Russia: an ambivalent ecological strategy

resources • Published October, 2021

Russia’s rank on the Happy Planet Index in 2019: #131. Explore the data.

Russia has a high ecological footprint but medium levels of wellbeing and life expectancy, suggesting that resource use is not benefitting its people.

By: Vladimir Ponizovskiy

Russia is the world’s largest country, occupying about one ninth of the Earth’s land area. It is estimated to house up to 30% of the world’s natural resources, and encompasses ecosystems ranging from arctic to subtropical. After transitioning to a market economy in the 1990s, Russia saw explosive economic growth.

Today, its economy is comprised of a large service sector, industrial sector dominated by the fuel and energy complex, and a relatively small agricultural sector.  Since the year 2000, Russian GDP per capita increased sixfold, the growth supported by high prices for natural resources such as oil. Despite its riches, Russia scores only 131st out of 152 in the Happy Planet Index. 

What’s going well? 

The Russian population benefited from the post-transition economic growth. The average life expectancy rose from a dismal 65 years in 2000 to 72.6 in 2019, putting it at the world’s average.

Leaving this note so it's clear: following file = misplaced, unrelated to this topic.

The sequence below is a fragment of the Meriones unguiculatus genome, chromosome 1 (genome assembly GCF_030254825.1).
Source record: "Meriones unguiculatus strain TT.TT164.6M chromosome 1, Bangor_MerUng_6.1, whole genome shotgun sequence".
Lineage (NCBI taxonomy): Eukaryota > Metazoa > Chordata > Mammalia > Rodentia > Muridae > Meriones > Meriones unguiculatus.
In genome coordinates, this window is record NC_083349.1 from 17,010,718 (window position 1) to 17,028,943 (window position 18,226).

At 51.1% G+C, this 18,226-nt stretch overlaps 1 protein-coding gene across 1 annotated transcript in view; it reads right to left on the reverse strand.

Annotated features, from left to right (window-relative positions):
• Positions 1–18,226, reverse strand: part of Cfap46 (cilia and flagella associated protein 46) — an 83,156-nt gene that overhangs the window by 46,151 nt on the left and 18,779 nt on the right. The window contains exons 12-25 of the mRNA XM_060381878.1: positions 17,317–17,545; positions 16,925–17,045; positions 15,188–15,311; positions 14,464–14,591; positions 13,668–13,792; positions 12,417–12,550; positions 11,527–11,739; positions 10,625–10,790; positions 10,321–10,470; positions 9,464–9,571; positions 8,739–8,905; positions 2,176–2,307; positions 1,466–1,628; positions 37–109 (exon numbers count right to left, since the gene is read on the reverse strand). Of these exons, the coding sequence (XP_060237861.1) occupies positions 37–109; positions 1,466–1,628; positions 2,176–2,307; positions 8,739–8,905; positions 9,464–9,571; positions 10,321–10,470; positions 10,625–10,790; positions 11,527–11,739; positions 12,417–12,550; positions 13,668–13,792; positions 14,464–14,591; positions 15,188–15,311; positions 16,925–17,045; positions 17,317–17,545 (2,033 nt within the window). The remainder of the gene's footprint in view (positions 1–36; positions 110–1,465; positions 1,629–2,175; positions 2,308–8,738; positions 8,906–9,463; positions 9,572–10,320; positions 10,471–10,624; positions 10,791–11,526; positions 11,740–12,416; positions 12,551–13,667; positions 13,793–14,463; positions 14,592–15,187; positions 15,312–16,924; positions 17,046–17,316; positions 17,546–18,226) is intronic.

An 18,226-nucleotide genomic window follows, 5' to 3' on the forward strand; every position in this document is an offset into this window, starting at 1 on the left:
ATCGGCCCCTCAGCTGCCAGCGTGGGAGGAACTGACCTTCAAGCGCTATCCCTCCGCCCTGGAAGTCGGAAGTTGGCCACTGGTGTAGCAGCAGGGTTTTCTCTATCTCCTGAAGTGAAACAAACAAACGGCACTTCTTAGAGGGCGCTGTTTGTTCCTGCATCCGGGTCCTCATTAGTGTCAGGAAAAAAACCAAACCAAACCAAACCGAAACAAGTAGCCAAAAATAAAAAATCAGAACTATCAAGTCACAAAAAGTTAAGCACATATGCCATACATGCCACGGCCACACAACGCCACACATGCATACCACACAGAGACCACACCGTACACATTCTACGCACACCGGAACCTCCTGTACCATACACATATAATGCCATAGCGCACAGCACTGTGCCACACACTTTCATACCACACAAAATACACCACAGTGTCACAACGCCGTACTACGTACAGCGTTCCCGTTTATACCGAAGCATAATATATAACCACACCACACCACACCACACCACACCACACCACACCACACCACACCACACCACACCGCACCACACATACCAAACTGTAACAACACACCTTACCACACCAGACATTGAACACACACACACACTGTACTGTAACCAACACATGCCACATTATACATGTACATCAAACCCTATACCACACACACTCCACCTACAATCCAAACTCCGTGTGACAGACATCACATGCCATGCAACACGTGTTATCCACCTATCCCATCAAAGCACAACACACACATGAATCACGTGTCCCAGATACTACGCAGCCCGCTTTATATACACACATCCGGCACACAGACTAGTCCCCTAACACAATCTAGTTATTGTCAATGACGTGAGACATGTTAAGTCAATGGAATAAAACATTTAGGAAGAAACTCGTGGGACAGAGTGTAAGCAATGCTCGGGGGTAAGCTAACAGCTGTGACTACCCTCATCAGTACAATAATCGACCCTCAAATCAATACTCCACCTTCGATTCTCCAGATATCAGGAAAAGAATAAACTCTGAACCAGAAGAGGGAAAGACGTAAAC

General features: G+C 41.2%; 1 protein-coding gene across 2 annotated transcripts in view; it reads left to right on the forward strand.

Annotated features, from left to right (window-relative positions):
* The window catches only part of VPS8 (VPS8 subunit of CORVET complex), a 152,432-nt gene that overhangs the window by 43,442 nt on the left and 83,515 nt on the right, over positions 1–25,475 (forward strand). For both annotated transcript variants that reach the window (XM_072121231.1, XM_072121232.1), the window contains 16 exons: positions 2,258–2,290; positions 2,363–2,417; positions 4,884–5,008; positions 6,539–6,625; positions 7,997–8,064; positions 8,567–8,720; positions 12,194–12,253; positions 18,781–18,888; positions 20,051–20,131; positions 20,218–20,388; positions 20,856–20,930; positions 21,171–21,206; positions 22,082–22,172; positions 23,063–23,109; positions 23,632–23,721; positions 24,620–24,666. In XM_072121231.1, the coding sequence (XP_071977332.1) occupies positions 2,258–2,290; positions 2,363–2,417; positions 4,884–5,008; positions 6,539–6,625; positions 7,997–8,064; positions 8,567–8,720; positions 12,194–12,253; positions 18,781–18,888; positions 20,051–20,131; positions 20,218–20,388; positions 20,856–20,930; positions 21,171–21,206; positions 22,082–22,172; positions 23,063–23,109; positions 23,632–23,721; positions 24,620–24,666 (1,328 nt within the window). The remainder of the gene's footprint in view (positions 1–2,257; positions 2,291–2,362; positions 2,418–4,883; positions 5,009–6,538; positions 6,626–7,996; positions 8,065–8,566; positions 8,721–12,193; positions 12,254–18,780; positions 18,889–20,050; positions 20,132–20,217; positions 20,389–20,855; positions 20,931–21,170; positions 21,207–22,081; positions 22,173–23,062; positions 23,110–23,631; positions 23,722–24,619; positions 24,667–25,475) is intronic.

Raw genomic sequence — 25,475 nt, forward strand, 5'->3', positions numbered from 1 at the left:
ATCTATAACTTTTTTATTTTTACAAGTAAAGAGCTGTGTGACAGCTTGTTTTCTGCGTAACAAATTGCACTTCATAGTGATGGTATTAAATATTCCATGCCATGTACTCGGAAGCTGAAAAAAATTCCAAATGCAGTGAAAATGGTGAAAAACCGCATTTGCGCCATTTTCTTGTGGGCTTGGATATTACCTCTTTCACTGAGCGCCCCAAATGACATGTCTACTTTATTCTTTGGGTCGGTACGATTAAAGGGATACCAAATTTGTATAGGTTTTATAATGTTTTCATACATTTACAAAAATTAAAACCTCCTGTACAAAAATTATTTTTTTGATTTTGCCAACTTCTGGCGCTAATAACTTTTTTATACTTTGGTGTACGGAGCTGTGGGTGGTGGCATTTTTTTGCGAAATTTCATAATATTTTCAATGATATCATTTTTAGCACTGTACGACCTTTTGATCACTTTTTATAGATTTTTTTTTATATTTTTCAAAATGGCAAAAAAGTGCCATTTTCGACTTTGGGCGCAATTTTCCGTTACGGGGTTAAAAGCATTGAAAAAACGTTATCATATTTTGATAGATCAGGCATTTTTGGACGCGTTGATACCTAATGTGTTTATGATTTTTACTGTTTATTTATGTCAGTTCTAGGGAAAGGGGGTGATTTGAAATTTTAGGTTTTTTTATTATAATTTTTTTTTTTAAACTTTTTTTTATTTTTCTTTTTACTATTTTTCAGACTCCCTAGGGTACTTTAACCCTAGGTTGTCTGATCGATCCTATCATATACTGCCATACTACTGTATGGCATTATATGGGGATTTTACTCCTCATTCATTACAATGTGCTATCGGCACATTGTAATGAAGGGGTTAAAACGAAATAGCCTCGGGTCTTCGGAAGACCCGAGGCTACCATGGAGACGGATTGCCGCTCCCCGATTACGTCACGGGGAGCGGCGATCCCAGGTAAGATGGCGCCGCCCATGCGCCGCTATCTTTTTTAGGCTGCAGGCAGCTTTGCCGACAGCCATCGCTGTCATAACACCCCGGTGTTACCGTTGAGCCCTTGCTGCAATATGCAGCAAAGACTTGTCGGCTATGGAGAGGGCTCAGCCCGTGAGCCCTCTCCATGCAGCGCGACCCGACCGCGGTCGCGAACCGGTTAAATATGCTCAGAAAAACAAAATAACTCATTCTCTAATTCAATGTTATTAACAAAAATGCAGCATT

What needs to change?

Given the sheer size of Russia and the role of natural resources in its economy, the ecological policies of Russia have a global impact. Russia is the 4th country in the world by absolute CO2 emissions. The Russian government’s ecological strategy is ambivalent. On the one hand, Russia is a signatory to international agreements on climate change and ecological conservation. On the other hand, economic reliance on fossil fuels makes the Russian government see “excessive ecological requirements” as a strategic threat to its economy. 

Economic inequality is another pressing issue. The benefits of fast economic growth have not been distributed equitably. In 2020, one in three Russians considered themselves to be poor. At the same time, the top 3 percent own 89% of all financial assets in Russia. The situation is exacerbated by regional inequality: per capita GDP in resource-rich Arctic Nenets region exceeds $80,000, compared to $1,800 in the poverty-stricken region of Ingushetia. 

About the author

Vladimir Ponizovskiy is a postdoctoral researcher at Ruhr-Universität Bochum, Germany. He is a social psychologist researching the use of values as grounds for judgment and meaning-making.
You can connect with Vladimir on Twitter and find out more about his work on ResearchGate.

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